GENERAL ASSEMBLY ENDORSES SECRETARY-GENERAL'S REFORM ACTIONS19971112 Commending the efforts and initiatives of the Secretary-General aimed at reforming the United Nations, the General Assembly in a meeting that extended into the evening, endorsed a set of actions described in his July report "Renewing the United Nations: a Programme for Reform", and called upon him to take full account of the views and comments expressed by Member States while considering his reform proposals.
The Secretary-General's July report included three types of measures, as follows: actions he could undertake on his own initiative, and which are already under implementation; actions requiring budgetary consideration, and which will now be considered by the Fifth Committee (Administrative and Budgetary); and recommendations which require the approval of Member States.
Adopting without a vote a resolution submitted by its President, Hennadiy Udovenko (Ukraine), the Assembly stressed that the actions would be implemented with full respect for the relevant mandates, decisions and Assembly resolutions, in particular the medium-term plan for the period 1998-2001. It affirmed that the programmatic implications of relevant actions would be considered in conjunction with related recommendations.
Among the actions endorsed was the establishment of the Department of Economic and Social Affairs, as a result of the consolidation of three departments in those fields. Actions requiring budgetary consideration include the establishment of a "development account", transferring savings derived from administrative efficiencies to programmes aimed at poverty alleviation and the generation of economic growth in developing countries. Recommendations to be considered by Member States include the creation of the post of Deputy Secretary-General.
Addressing the Assembly before action on the text, Secretary-General Kofi Annan said the resolution affirmed the partnership between the Assembly and the Secretariat. Together, they were renewing the United Nations for a__________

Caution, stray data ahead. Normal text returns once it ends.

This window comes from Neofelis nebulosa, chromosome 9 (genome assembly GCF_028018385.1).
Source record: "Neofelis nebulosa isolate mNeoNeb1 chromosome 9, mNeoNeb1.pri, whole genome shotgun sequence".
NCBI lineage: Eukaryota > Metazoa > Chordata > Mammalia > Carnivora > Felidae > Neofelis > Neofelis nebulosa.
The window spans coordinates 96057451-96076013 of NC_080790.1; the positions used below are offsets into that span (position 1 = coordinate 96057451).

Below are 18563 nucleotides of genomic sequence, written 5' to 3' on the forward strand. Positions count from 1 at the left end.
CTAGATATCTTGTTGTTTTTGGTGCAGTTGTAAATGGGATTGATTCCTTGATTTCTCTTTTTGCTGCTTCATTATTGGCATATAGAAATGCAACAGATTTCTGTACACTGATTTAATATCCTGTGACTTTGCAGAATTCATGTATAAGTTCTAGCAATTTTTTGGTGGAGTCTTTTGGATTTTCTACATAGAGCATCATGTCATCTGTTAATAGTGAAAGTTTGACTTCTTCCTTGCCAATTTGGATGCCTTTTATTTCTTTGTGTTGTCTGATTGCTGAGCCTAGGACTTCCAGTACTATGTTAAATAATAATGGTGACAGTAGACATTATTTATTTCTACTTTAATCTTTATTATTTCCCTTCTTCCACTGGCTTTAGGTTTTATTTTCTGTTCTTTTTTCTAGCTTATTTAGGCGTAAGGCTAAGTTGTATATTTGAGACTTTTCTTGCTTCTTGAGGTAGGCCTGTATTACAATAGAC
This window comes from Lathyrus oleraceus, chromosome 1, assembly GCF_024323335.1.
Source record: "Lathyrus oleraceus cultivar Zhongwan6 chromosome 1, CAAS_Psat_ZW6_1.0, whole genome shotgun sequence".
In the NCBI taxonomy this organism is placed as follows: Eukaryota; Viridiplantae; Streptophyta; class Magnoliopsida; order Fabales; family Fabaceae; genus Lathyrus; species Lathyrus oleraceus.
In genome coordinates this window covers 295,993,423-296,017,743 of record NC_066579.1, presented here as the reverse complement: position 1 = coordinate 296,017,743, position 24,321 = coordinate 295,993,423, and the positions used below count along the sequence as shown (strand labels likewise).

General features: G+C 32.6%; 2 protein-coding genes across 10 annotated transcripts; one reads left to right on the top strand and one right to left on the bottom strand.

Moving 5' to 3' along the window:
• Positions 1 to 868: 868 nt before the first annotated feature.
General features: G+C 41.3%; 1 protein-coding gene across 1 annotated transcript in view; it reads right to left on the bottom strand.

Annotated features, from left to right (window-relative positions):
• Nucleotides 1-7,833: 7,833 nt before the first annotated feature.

* Revised to correct errors in the lead of the Press Release.
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new era and ensuring that it retained a central role in advancing the principles of the Charter and the interests of people everywhere. Mechanisms to focus the Assembly's deliberations and regularly update its agenda, coupled with the sunset provisions for new mandates, would enhance its responsiveness and dynamism.
The Assembly President, before introducing the draft, described the Secretary-General's proposals as far-reaching attempts to transform the Organization to carry out its mandates. The resolution was the result of a collective effort in which initiative, creativity and diplomatic skills, combined with a serious and constructive approach, had helped Members to build a solid foundation for the future. In dealing with that agenda item, the Assembly had exercised its responsibilities with pragmatism and respect for democratic procedures. Today marked an important milestone, he stressed, but there was still a long and arduous road ahead in the efforts to renew and revitalize the Organization.
Speaking before action on the resolution were the representatives of Algeria, Ecuador, Pakistan, Cuba, Papua New Guinea and Swaziland. Speaking after adoption of the text were the representatives of the United Republic of Tanzania (on behalf of the "Group of 77" developing countries), Luxembourg (on behalf of the European Union and associated States), Colombia, Egypt, Mexico, Norway, Canada (also on behalf of Australia and New Zealand), China, Syria, Indonesia, Japan, Israel, Republic of Korea, Brazil and Iran.
In other action this afternoon, the Assembly adopted a resolution on the work of the International Atomic Energy Agency (IAEA) by a recorded vote of 151 in favour to 1 against (Democratic People's Republic of Korea), with 5 abstentions (China, Lao People's Democratic Republic, Lebanon, Syria, Viet Nam) (Annex III). In a separate action, the Assembly approved the inclusion of the third preambular paragraph relating to the non-proliferation Treaty by a vote of 137 in favour, to 4 against (Democratic People's Republic of Korea, India, Israel, Pakistan,), with 1 abstention (Cuba) (Annex I). It approved the inclusion of the seventh operative paragraph, calling for Iraq to comply with relevant Security Council resolutions and its IAEA reporting requirements, by a vote of 114 in favour, to 2 against (Libya, Sudan) with 18 abstentions (Annex II).
Statements in explanation of vote were made by India, Iraq, Democratic People's Republic of Korea, China, Pakistan, Viet Nam, Russian Federation, Israel, Iran, Lebanon, Syria, Sudan, Nicaragua and Uganda.
The representatives of Azerbaijan, Democratic People's Republic of Korea, Armenia and the Republic of Korea spoke in exercise of the right of reply.
The Assembly will resume its tenth emergency special session at 10 a.m. tomorrow, Thursday, 13 November, to consider the report of the Secretary- General on "Illegal Israeli actions in occupied East Jerusalem and the rest of the Occupied Palestinian Territory".